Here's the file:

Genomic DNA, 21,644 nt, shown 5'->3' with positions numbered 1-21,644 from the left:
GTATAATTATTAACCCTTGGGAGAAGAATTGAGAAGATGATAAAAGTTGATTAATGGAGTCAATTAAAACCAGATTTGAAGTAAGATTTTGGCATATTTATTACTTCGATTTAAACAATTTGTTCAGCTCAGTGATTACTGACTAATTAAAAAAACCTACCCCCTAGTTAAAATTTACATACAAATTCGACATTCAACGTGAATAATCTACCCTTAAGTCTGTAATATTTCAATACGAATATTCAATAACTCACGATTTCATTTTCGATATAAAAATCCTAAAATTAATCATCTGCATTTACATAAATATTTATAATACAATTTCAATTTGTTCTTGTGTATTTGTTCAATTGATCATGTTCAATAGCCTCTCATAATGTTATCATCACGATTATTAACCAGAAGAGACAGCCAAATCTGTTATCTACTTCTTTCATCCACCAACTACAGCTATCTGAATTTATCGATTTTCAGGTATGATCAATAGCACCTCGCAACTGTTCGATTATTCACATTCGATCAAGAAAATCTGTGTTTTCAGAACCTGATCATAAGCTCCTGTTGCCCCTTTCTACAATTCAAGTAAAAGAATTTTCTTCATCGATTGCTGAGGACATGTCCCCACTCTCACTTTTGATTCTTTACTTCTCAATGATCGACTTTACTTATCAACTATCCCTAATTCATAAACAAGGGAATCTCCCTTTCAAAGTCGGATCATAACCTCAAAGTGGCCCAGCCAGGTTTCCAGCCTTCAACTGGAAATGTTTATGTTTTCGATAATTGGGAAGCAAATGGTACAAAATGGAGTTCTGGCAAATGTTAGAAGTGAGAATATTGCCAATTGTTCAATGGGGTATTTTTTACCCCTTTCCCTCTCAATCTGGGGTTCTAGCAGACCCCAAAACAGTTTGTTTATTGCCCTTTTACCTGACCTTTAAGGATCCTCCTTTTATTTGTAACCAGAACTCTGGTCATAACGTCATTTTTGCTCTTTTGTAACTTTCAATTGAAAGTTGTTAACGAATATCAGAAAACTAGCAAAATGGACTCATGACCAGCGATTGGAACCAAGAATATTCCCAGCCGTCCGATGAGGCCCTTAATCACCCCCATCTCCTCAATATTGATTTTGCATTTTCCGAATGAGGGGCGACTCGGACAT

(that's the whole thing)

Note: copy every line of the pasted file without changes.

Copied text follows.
Genomic DNA, 21,644 nt, shown 5'->3' with positions numbered 1-21,644 from the left:
GTATAATTATTAACCCTTGGGAGAAGAATTGAGAAGATGATAAAAGTTGATTAATGGAGTCAATTAAAACCAGATTTGAAGTAAGATTTTGGCATATTTATTACTTCGATTTAAACAATTTGTTCAGCTCAGTGATTACTGACTAATTAAAAAAACCTACCCCCTAGTTAAAATTTACATACAAATTCGACATTCAACGTGAATAATCTACCCTTAAGTCTGTAATATTTCAATACGAATATTCAATAACTCACGATTTCATTTTCGATATAAAAATCCTAAAATTAATCATCTGCATTTACATAAATATTTATAATACAATTTCAATTTGTTCTTGTGTATTTGTTCAATTGATCATGTTCAATAGCCTCTCATAATGTTATCATCACGATTATTAACCAGAAGAGACAGCCAAATCTGTTATCTACTTCTTTCATCCACCAACTACAGCTATCTGAATTTATCGATTTTCAGGTATGATCAATAGCACCTCGCAACTGTTCGATTATTCACATTCGATCAAGAAAATCTGTGTTTTCAGAACCTGATCATAAGCTCCTGTTGCCCCTTTCTACAATTCAAGTAAAAGAATTTTCTTCATCGATTGCTGAGGACATGTCCCCACTCTCACTTTTGATTCTTTACTTCTCAATGATCGACTTTACTTATCAACTATCCCTAATTCATAAACAAGGGAATCTCCCTTTCAAAGTCGGATCATAACCTCAAAGTGGCCCAGCCAGGTTTCCAGCCTTCAACTGGAAATGTTTATGTTTTCGATAATTGGGAAGCAAATGGTACAAAATGGAGTTCTGGCAAATGTTAGAAGTGAGAATATTGCCAATTGTTCAATGGGGTATTTTTTACCCCTTTCCCTCTCAATCTGGGGTTCTAGCAGACCCCAAAACAGTTTGTTTATTGCCCTTTTACCTGACCTTTAAGGATCCTCCTTTTATTTGTAACCAGAACTCTGGTCATAACGTCATTTTTGCTCTTTTGTAACTTTCAATTGAAAGTTGTTAACGAATATCAGAAAACTAGCAAAATGGACTCATGACCAGCGATTGGAACCAAGAATATTCCCAGCCGTCCGATGAGGCCCTTAATCACCCCCATCTCCTCAATATTGATTTTGCATTTTCCGAATGAGGGGCGACTCGGACAT